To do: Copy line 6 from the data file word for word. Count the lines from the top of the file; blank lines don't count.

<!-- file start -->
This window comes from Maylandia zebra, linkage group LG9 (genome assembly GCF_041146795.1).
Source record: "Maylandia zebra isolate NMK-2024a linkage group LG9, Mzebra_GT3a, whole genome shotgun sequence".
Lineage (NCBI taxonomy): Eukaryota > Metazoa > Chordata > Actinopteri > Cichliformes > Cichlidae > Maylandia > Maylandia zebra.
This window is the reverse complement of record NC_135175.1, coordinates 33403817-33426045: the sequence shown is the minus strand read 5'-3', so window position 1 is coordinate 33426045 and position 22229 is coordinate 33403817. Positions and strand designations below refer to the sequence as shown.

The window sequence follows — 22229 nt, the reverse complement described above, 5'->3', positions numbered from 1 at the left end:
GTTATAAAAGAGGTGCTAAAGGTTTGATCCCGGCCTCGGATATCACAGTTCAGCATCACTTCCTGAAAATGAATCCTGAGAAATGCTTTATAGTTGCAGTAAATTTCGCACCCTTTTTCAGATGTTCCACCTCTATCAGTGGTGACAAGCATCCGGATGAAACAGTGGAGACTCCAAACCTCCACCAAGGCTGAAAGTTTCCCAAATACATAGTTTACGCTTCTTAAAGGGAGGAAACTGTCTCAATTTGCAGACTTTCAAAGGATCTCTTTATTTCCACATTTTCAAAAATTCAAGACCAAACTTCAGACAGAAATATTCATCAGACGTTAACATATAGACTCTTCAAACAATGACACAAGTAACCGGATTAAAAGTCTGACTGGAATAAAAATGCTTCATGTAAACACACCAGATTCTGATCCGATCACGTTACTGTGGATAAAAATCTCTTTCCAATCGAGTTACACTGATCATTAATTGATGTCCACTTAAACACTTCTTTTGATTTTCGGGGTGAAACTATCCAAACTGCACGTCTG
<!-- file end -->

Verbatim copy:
GTTATAAAAGAGGTGCTAAAGGTTTGATCCCGGCCTCGGATATCACAGTTCAGCATCACTTCCTGAAAATGAATCCTGAGAAATGCTTTATAGTTGCAGTAAATTTCGCACCCTTTTTCAGATGTTCCACCTCTATCAGTGGTGACAAGCATCCGGATGAAACAGTGGAGACTCCAAACCTCCACCAAGGCTGAAAGTTTCCCAAATACATAGTTTACGCTTCTTAAAGGGAGGAAACTGTCTCAATTTGCAGACTTTCAAAGGATCTCTTTATTTCCACATTTTCAAAAATTCAAGACCAAACTTCAGACAGAAATATTCATCAGACGTTAACATATAGACTCTTCAAACAATGACACAAGTAACCGGATTAAAAGTCTGACTGGAATAAAAATGCTTCATGTAAACACACCAGATTCTGATCCGATCACGTTACTGTGGATAAAAATCTCTTTCCAATCGAGTTACACTGATCATTAATTGATGTCCACTTAAACACTTCTTTTGATTTTCGGGGTGAAACTATCCAAACTGCACGTCTG